“The inquiry’s report recommended a range of very basic measures to begin to address this issue … but Labor’s response will leave those families without much hope.”

Founding board member of School Can’t Australia Tiffany Westphal said the commonwealth’s failure to prioritise immediate funding for peer support left families unsupported and “children at risk”.

Acara data released last year found about 40% of young people were deemed “chronically absent” according to benchmarks on attendance.

“Instead of taking the lead on what is a significant issue nationally, the government has hand-balled most of the responsibility back to the states,” Westphal said.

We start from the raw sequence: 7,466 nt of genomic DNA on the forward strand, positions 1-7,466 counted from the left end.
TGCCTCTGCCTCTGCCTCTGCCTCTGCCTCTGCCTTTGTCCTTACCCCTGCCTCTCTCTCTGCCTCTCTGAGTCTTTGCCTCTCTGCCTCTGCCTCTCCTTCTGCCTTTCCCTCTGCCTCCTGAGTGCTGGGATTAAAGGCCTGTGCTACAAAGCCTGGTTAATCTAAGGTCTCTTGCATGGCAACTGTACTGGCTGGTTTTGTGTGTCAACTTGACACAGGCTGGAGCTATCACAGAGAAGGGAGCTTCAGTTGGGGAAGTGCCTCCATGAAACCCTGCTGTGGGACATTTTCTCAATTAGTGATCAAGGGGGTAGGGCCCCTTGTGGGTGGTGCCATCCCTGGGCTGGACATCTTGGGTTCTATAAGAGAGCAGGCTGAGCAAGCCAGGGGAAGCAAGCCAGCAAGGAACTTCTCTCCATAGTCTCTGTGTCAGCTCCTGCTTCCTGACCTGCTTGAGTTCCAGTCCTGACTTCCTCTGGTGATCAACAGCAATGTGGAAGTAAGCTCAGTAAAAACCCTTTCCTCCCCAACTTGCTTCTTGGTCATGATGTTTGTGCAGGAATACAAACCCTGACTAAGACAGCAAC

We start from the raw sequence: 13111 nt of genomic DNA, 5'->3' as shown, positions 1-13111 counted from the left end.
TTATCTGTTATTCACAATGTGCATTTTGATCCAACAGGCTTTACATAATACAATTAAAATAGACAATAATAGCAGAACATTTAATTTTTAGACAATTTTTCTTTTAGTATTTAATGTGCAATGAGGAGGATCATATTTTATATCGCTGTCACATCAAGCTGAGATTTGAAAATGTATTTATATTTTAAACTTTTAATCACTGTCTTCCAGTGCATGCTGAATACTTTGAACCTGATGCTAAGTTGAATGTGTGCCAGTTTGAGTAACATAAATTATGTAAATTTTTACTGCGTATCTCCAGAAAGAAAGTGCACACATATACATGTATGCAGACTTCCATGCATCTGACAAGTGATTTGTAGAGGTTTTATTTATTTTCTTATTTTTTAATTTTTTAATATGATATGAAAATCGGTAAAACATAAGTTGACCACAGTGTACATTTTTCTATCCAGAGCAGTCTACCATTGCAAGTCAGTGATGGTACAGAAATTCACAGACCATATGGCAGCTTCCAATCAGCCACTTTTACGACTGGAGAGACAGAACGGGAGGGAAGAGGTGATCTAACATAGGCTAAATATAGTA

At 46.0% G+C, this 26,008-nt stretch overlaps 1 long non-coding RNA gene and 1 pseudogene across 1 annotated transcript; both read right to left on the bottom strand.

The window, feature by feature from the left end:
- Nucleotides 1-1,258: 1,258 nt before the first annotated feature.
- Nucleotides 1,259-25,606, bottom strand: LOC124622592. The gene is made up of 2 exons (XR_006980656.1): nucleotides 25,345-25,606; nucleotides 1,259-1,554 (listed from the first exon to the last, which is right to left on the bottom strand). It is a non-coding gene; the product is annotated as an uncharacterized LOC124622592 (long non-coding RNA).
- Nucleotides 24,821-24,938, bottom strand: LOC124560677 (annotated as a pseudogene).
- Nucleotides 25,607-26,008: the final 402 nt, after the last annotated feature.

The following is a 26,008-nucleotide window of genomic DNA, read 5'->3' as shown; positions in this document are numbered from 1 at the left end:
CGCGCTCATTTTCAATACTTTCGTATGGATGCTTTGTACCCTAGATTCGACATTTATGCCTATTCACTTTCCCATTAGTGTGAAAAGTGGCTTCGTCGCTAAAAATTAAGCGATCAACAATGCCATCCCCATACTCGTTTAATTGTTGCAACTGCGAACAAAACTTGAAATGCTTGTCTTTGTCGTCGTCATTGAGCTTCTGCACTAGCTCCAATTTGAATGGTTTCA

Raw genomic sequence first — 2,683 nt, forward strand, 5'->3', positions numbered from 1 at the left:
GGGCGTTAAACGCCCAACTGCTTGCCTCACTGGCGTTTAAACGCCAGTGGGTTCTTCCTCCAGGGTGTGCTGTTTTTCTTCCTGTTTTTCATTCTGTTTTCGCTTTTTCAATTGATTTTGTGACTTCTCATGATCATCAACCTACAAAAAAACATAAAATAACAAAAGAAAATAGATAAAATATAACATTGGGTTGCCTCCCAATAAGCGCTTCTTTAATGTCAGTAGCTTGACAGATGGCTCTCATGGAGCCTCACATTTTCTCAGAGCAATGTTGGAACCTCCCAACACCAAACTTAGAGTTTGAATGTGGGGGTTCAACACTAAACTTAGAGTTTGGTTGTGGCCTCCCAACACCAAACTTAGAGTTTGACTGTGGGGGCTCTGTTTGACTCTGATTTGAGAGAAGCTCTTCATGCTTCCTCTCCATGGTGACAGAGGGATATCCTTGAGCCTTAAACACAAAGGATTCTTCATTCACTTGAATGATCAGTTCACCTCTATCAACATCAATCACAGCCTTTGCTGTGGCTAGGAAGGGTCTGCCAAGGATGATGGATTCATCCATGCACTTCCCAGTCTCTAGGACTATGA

“We’ve just waited eight months for a response and will now have to wait longer.”

School Can’t Australia currently has more than 11,000 members, receiving about 20 applications a day from distressed parents and carers, and is using crowdfunding to cover basic expenses.

“There is not a single parent or carer in our group who doesn’t wish their child was able to attend school,” Westphal said.

“Research efforts need to be directed towards identifying stressors and barriers to attendance.”

An associate professor in learning interventions at the University of Melbourne, Prof Lisa McKay-Brown, said she was “disappointed” by the commonwealth’s response. The inquiry received almost 200 submissions, many of them from parents.

“I understand education is the purview of states and territories but this response is a lost opportunity,” she said.

“I hoped I would see leadership from the federal government … particularly the recommendation around a national action plan.